When Brook Lopez’s career is over, his tenure as a New Jersey/Brooklyn Net will likely go down as one of the most interesting in team history whether or not it encapsulates his entire NBA lifespan. This season was no different than Lopez’s previous six in how it puzzled us with the many turns it took to skew our perception of Lopez as a basketball player. This is a guy who was the best prospect the Nets drafted in the current millennium, yet was held back consistently due to injury. Yet he still managed to put up All-Star numbers and show flashes of stardom in a league evolving away from his play style. In 2014-15, it seemed there was a likelihood that Lopez’s wild tale would be put to bed for good, but we should have known better than to expect as such.

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2014-15 in Review: Jerome Jordan

After bouncing around the basketball globe playing in Serbia, Slovenia, Erie, Reno, the Philippines and Italy, this season was the first in which Jerome Jordan actually looked like he possessed the tools to be an NBA player. Jordan was originally drafted by the New York Knicks as a second-rounder in 2010, but couldn’t make the team until the season after and even then failed to crack the rotation. His upside began and ended with “he’s 7’1″ with a 7’5″ wingspan.” Coordination? Nope. NBA-level skillset? Nada. Jordan fell right back off the map.

Fast forward to 2014-15, and Jordan’s back in the league as a Brooklyn Net, new and improved. It wasn’t a ginormous sample - rightfully so given Brooklyn’s depth at the five and Jordan still not quite a second-string player - but he impressed in limited minutes this season, teasing that he could be on a tangible rise. Jordan appeared in 44 games, playing 8.7 minutes a night, giving us little to work with.

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2014-15 in Review: Alan Anderson

Alan Anderson only played the seventh-most minutes per game for Brooklyn in 2014-15, but he was generally effective in those minutes and found his nightly niche as a “3-and-D” swingman. Perhaps the most inconsistent aspect of his game has been his nicknames. That’s mostly been on us, the loyal viewers, but it’s bordering on ridiculous at this point: Double, A Squared, Double A Battery… We’re going to have to settle this before he either leaves the Nets or retires, one would think.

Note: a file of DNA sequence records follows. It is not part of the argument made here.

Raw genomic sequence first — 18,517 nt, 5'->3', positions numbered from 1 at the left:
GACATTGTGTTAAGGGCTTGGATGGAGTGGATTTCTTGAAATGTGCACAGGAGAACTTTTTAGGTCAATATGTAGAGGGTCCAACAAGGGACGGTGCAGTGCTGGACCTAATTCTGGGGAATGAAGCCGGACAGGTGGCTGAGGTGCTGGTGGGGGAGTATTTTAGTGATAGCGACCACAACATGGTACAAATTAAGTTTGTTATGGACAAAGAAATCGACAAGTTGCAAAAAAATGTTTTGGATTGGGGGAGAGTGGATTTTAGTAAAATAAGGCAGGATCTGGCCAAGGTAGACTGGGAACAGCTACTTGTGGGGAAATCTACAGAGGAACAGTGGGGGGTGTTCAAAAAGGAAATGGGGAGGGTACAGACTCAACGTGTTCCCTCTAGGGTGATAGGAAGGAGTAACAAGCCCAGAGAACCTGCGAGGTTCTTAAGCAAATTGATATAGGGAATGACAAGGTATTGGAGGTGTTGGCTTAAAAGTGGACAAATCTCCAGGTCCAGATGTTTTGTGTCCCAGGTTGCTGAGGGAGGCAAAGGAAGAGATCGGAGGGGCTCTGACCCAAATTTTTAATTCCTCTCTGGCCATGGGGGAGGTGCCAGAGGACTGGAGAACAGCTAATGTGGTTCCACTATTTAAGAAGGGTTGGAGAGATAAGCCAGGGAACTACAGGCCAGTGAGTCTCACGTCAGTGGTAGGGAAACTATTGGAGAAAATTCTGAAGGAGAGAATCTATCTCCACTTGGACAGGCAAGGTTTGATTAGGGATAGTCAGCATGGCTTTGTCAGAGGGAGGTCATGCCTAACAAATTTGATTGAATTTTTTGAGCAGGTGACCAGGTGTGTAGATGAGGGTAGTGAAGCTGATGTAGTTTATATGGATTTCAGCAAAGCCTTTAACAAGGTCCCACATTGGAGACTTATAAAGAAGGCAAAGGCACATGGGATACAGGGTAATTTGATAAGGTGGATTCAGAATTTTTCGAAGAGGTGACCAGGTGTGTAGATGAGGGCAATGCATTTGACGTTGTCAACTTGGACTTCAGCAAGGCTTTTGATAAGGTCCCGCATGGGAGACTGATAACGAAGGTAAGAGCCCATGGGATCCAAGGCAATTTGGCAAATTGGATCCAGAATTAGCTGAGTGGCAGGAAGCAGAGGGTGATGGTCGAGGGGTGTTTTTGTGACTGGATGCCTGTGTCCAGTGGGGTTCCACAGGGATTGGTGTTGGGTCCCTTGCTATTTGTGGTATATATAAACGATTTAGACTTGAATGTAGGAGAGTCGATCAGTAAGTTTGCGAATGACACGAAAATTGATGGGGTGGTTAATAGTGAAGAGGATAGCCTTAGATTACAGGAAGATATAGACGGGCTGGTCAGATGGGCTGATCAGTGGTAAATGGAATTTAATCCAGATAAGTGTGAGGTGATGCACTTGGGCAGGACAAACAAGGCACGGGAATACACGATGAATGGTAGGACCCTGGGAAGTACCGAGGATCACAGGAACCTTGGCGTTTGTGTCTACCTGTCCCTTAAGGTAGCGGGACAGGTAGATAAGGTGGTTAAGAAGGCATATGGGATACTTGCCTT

But back to Anderson’s basketball. Although he’s no more than a slightly above average player, Anderson’s steady hand was reassuring in a season of major ups and downs (mostly downs) for the Nets. Take a look at his three-point shooting, by month:

November: 37.5%

December: 38.6%

January: 27.3%

February: 38.5%

March: 36.6%

Outside of his rough January (a month in which Brooklyn as a team fell off a cliff) Anderson stroked it from deep at a decent rate year-round. He mostly thrived on catch-and-shoots and the corner three:


The three wasn’t his only offensive weapon. As made obvious by the shot chart, Anderson had a knack for getting to the rim. He put up .84 points per play in isolations, a modest number but one that may surprise folks. He has a little jab step in his repertoire that he uses to break into a strong drive straight to the cup, and he was willing to pass the rock when the offense around him was as well.

On the defensive end, it could be argued that Anderson was the Nets’ best perimeter defender, short of maybe Markel Brown. That sentence should tell you all you need to know about how poor Brooklyn’s defense was, but Anderson presence was definitely a plus. During the regular season, the Nets gave up 6.6 fewer points per 100 possessions with Anderson in the contest. He’s no home run defender, with very few steals and blocks, but he understands the system and has the athleticism to be an annoyance in one-on-one situations.

These are all reasons why some believed that Anderson should have held a permanent starting spot on the squad. Anderson did start 19 games, including a 15-game stretch spanning the month of February, and his stats actually took a bump. His true-shooting clip increased from 54.8% to 59.2%, though with the same usage rate.

Speaking of stat bumps, his Playoffs performance was… unexpected, to say the least. Anderson came off the bench to hit 10 of his 16 three-point attempts (62.5%) and do a solid job chasing Kyle Korver around the court against the No. 1 seed Hawks. It seemed every shot Anderson put up was going through the rim, and he was major in Brooklyn securing two wins in what looked like a hopeless series.